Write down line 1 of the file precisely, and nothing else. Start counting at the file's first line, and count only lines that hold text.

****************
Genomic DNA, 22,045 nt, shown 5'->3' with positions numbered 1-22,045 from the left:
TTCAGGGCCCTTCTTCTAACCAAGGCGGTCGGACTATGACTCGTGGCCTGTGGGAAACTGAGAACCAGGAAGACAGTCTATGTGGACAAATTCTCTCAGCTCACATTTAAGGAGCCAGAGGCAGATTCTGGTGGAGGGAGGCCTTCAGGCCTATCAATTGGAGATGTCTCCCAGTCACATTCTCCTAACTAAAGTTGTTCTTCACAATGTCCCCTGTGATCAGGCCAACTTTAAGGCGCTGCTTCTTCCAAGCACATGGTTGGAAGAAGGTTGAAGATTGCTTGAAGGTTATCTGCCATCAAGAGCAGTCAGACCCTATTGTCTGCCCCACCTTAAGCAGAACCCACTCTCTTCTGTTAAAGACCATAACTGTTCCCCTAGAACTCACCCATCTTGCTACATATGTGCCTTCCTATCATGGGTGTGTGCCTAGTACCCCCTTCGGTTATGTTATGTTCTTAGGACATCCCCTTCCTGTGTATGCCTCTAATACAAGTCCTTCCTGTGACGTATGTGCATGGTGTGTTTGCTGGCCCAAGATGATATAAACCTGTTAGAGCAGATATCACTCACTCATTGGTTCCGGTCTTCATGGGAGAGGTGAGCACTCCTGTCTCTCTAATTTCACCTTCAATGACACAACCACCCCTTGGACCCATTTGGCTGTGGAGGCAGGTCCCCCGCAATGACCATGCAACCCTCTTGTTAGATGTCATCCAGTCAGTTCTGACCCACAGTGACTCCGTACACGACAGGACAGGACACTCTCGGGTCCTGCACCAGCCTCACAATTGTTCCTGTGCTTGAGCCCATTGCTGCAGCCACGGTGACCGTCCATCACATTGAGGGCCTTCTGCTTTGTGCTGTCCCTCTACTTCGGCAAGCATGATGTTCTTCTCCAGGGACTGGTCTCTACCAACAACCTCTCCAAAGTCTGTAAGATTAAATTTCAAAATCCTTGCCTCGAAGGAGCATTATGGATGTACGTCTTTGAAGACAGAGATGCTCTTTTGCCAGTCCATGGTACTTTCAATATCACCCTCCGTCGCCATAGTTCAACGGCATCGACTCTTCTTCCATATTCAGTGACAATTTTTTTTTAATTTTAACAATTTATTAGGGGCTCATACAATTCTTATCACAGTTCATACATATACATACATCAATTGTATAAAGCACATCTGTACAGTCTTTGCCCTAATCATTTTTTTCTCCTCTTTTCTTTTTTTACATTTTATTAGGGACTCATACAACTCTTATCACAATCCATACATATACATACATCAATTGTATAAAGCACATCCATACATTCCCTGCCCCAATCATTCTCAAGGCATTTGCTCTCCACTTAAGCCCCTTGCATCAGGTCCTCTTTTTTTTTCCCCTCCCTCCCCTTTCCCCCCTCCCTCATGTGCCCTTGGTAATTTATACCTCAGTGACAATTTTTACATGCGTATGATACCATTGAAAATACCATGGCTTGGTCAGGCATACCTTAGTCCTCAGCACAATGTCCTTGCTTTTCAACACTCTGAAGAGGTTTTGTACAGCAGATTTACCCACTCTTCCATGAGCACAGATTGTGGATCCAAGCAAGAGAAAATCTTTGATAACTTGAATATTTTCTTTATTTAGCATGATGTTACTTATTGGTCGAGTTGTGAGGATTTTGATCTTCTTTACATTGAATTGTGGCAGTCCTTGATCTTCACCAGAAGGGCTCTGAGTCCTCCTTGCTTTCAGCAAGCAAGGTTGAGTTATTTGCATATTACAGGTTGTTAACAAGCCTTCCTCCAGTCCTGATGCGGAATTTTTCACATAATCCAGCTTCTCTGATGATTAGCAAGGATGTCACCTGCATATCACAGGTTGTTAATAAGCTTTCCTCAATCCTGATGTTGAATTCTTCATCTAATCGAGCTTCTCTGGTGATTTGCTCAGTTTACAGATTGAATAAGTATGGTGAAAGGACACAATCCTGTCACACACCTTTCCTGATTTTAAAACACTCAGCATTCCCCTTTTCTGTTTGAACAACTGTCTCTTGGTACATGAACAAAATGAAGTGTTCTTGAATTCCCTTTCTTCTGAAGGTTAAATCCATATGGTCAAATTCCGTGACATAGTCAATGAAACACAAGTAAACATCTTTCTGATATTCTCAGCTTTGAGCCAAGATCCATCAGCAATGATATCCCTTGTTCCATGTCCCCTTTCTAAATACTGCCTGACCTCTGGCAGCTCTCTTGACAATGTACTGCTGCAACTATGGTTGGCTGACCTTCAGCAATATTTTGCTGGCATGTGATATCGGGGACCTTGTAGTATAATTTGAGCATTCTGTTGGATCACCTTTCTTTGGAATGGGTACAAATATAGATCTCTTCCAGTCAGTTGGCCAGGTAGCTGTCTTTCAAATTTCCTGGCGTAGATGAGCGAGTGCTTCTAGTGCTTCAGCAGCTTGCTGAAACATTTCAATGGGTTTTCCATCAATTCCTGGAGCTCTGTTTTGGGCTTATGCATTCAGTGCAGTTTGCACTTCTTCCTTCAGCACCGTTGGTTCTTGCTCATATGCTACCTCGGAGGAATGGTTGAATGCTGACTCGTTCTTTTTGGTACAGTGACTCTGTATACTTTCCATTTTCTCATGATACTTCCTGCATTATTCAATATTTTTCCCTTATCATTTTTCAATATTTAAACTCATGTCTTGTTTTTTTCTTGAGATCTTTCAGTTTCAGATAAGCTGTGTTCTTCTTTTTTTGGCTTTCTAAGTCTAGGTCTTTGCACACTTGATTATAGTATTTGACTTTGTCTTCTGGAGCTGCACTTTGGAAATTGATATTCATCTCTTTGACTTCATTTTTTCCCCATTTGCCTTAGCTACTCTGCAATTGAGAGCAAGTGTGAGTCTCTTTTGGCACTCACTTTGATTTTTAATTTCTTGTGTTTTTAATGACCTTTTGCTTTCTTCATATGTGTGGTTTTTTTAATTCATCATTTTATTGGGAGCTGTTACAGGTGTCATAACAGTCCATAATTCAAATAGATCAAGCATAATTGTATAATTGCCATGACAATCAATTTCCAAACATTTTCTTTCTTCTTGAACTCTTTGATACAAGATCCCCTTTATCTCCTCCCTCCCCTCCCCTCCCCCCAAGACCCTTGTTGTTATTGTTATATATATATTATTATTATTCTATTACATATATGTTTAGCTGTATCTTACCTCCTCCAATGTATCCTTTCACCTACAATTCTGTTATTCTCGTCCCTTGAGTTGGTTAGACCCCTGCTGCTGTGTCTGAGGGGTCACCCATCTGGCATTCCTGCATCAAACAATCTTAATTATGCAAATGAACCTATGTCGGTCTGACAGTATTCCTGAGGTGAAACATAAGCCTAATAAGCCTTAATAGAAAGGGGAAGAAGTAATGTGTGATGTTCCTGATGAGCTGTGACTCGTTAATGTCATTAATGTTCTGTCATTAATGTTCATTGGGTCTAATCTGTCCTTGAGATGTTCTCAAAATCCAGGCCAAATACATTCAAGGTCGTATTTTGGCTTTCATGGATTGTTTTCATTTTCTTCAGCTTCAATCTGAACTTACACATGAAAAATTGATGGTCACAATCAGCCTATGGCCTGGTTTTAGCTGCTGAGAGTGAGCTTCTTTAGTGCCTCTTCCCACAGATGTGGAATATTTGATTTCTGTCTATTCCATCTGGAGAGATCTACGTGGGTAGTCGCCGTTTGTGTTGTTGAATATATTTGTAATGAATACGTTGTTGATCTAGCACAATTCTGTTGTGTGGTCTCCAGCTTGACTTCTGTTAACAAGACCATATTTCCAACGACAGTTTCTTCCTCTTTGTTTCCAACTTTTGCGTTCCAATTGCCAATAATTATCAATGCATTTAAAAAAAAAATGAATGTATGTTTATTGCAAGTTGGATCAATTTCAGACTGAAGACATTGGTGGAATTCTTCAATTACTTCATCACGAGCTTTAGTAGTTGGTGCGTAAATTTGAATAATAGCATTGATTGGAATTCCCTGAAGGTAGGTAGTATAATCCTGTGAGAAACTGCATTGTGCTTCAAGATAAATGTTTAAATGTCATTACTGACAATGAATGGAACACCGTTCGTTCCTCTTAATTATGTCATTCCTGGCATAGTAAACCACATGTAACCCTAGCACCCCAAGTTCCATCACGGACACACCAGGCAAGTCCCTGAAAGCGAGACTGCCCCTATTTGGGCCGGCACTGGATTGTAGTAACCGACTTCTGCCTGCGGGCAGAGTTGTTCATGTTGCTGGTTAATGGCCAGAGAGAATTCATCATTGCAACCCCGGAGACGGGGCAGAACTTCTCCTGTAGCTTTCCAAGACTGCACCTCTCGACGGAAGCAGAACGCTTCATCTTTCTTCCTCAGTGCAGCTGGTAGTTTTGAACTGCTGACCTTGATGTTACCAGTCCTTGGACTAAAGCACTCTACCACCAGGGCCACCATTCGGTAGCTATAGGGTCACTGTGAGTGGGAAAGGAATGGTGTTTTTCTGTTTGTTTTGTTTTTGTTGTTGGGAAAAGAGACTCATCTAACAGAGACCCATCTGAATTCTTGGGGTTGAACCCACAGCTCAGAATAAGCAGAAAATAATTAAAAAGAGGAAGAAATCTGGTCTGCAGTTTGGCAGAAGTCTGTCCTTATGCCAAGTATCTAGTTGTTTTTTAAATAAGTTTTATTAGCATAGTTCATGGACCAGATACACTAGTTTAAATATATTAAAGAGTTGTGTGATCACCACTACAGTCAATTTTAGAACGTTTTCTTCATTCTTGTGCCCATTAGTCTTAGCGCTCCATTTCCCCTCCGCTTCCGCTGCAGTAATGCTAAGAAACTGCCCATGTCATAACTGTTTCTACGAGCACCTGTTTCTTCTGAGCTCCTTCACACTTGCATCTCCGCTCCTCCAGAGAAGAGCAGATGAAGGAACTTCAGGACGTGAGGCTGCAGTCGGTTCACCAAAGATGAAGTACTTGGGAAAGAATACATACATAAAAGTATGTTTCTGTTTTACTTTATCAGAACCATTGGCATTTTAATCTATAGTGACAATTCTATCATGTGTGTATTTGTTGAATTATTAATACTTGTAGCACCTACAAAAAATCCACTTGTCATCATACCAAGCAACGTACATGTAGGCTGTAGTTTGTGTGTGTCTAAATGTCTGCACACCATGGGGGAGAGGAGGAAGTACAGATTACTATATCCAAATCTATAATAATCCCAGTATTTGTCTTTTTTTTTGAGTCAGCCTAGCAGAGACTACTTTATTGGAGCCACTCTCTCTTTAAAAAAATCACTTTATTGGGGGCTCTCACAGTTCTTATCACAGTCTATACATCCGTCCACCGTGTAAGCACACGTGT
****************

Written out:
Genomic DNA, 22,045 nt, shown 5'->3' with positions numbered 1-22,045 from the left: